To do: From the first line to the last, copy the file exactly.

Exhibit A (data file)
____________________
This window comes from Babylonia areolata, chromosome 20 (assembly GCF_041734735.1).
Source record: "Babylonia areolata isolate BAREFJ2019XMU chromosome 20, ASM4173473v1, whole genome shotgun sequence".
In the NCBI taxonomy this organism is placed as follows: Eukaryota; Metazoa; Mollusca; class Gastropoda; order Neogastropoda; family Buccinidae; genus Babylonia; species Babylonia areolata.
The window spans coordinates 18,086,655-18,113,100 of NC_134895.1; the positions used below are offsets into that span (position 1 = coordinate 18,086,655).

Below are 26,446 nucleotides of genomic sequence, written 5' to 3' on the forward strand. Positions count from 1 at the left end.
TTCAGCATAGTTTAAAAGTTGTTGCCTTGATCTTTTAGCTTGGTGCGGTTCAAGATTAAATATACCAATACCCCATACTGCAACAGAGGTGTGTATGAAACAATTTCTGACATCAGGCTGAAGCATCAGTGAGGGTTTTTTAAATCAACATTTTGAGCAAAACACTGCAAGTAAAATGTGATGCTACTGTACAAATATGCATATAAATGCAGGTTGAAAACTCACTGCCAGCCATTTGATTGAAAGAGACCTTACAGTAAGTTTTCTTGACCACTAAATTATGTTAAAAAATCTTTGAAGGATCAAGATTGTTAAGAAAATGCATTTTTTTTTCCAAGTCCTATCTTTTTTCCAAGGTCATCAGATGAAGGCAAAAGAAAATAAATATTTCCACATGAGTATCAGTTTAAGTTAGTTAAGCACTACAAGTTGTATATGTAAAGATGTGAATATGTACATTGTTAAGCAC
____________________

This window comes from Babylonia areolata, chromosome 20 (assembly GCF_041734735.1).
Source record: "Babylonia areolata isolate BAREFJ2019XMU chromosome 20, ASM4173473v1, whole genome shotgun sequence".
In the NCBI taxonomy this organism is placed as follows: Eukaryota; Metazoa; Mollusca; class Gastropoda; order Neogastropoda; family Buccinidae; genus Babylonia; species Babylonia areolata.
The window spans coordinates 18,086,655-18,113,100 of NC_134895.1; the positions used below are offsets into that span (position 1 = coordinate 18,086,655).

Below are 26,446 nucleotides of genomic sequence, written 5' to 3' on the forward strand. Positions count from 1 at the left end.
TTCAGCATAGTTTAAAAGTTGTTGCCTTGATCTTTTAGCTTGGTGCGGTTCAAGATTAAATATACCAATACCCCATACTGCAACAGAGGTGTGTATGAAACAATTTCTGACATCAGGCTGAAGCATCAGTGAGGGTTTTTTAAATCAACATTTTGAGCAAAACACTGCAAGTAAAATGTGATGCTACTGTACAAATATGCATATAAATGCAGGTTGAAAACTCACTGCCAGCCATTTGATTGAAAGAGACCTTACAGTAAGTTTTCTTGACCACTAAATTATGTTAAAAAATCTTTGAAGGATCAAGATTGTTAAGAAAATGCATTTTTTTTTCCAAGTCCTATCTTTTTTCCAAGGTCATCAGATGAAGGCAAAAGAAAATAAATATTTCCACATGAGTATCAGTTTAAGTTAGTTAAGCACTACAAGTTGTATATGTAAAGATGTGAATATGTACATTGTTAAGCAC